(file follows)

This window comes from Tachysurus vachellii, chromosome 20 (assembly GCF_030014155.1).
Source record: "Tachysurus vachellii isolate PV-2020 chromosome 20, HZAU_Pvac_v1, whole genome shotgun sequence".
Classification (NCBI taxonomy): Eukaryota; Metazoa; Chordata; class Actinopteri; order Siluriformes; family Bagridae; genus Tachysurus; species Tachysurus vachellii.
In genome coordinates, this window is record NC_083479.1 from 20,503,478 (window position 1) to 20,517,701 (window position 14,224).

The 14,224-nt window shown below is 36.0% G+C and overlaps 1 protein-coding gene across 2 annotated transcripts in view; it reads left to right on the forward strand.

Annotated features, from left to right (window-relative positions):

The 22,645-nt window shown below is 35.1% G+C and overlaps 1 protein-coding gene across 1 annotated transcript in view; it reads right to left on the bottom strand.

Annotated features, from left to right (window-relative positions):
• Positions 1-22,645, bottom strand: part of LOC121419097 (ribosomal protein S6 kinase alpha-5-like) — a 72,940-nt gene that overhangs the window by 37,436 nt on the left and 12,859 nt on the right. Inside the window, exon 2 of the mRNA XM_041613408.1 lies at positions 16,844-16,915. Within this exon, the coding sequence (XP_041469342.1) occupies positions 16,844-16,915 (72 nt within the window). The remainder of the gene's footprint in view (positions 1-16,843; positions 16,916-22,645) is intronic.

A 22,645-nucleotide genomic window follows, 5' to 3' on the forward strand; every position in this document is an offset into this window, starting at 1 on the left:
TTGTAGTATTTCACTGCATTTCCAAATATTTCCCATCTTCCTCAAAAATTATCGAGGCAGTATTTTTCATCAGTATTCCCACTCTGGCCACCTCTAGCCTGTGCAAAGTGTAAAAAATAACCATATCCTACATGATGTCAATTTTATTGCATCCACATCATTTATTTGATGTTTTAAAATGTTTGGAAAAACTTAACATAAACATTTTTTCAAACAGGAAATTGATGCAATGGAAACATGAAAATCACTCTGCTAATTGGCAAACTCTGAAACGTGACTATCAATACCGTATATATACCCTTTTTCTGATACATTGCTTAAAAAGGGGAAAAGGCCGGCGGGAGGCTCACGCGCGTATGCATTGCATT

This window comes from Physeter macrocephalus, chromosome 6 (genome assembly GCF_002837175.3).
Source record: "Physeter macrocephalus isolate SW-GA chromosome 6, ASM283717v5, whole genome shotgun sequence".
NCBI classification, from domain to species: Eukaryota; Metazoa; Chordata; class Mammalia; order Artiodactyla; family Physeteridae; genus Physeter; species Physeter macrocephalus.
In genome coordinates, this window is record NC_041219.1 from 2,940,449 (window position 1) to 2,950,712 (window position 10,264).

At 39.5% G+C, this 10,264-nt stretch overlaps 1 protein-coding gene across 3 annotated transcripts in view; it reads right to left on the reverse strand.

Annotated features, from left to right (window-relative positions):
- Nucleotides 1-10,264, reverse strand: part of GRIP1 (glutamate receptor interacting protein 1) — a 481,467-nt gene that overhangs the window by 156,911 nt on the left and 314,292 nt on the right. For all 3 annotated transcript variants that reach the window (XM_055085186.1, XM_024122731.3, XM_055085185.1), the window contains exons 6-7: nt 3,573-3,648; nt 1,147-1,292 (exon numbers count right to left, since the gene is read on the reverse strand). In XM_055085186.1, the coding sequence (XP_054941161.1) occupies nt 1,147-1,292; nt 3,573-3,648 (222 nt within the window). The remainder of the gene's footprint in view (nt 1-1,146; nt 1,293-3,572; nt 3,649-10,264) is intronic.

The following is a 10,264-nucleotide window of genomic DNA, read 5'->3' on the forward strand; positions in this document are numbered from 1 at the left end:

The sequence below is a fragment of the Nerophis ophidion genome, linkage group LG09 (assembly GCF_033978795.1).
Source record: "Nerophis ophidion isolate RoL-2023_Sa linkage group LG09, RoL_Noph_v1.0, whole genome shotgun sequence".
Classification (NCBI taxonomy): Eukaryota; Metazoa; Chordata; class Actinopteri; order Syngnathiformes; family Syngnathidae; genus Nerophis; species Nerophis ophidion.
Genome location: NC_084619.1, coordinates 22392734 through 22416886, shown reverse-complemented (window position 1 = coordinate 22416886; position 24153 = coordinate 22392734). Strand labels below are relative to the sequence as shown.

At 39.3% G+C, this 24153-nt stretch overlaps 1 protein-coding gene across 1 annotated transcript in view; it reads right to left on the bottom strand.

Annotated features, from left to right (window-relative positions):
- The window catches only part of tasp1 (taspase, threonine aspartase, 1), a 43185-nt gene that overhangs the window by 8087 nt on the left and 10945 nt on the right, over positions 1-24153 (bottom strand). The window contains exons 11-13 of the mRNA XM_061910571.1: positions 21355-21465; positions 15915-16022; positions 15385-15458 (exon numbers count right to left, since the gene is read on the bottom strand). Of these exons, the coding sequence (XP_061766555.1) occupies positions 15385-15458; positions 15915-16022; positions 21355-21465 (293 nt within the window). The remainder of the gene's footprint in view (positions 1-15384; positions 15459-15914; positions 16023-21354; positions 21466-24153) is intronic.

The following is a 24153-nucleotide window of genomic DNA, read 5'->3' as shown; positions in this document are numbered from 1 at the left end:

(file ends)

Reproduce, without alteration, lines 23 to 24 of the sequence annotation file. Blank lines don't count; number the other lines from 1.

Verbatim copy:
Genome location: NC_084619.1, coordinates 22392734 through 22416886, shown reverse-complemented (window position 1 = coordinate 22416886; position 24153 = coordinate 22392734). Strand labels below are relative to the sequence as shown.

At 39.3% G+C, this 24153-nt stretch overlaps 1 protein-coding gene across 1 annotated transcript in view; it reads right to left on the bottom strand.